Like Visiting an Old, Very Very Bloody Friend

By George Wolf

Back in ’the early 80s, a low budget horror flick called The Evil Dead got an unexpected boost from legendary author Stephen King. His  public endorsement thrust the obscure title into the spotlight, and on its way to cult status among horror fans. Evil Dead 2 followed in ’87, and then Army of Darkness in ’92. While the series grew increasingly campy, the original story of a deserted cabin, stupid kids and a certain book of the dead remains iconic.

It gets new life with Evil Dead, and fans that have been chomping at the bit will not be let down. The camp is long gone, replaced by solid writing and surprisingly steady direction. Oh, and blood, lots and lots of blood.

Director/co-writer Fede Alvarez, in his feature debut, isn’t concerned with Stooge-worthy splatter . His reboot lovingly reworks Sam Raimi’s tale, eliminating nearly all the humor but absolutely none of the bloodletting. Did I mention it’s bloody?

The film puts more backstory and character development in the mix, but the core remains. We find two couples and one sister holed up in an old cabin, but this time David (Shiloh Fernandez, a bit weak), his girlfriend and his buddies are there to help his sister Mia (Jane Levy, from TVs Suburgatory, in a fantastically gritty performance) quit her drug habit.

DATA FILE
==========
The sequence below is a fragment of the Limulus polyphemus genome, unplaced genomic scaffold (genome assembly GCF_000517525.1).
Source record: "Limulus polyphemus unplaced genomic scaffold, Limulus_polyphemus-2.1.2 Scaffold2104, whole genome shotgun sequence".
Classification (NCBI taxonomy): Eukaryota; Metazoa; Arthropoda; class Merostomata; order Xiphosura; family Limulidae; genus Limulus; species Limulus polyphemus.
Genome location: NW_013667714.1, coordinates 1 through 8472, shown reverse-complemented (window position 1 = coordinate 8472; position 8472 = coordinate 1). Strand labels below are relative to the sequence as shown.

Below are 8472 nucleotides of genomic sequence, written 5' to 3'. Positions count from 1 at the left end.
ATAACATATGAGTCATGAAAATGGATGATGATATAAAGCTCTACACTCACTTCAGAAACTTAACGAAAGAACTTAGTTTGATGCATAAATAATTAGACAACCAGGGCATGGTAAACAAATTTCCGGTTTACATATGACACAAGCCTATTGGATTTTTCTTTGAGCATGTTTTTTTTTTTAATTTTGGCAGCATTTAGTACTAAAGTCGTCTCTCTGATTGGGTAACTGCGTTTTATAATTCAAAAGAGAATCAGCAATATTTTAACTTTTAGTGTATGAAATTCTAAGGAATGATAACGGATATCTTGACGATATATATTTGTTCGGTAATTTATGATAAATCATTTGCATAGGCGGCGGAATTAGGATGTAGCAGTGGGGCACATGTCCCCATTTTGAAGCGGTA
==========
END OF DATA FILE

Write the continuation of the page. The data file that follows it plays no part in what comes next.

Though it’s impossible to pick out the contributions of each of the screenwriters updating Raimi’s script, certain elements – like this back story – scream of Diablo Cody (Juno, Young Adult, Jennifer’s Body), as an ingenious concept gives the film potential subtext by way of an unreliable narrator. Is this reality, or is Mia just insane and detoxing?

Solid writing and Alvarez’s gleefully indulgent direction allow the film – not only a remake, but a remake of a film that tread the overworn path of “cabin in the woods horror” – to remain shockingly fresh.  This is thanks in part to a handful of inspired tweaks, a couple fine performances, and a fearless but never contemptuous eye for carnage.

From the super-creepy opening sequence, Alverez’s update announces its fondness for the source material and his joyous aspiration to stretch that tale to its fullest, nastiest potential. He also shows a real skill for putting nail guns, machetes, hammers, electric meat slicers, hypodermics, even your standard bathroom mirror to fascinating new uses. Bloody, bloody uses.

It’s a quick, intense ride, but don’t be in a rush to leave the theater. For fans of the series, there’s a little gift at the end of the credits.

Bloody good fun!

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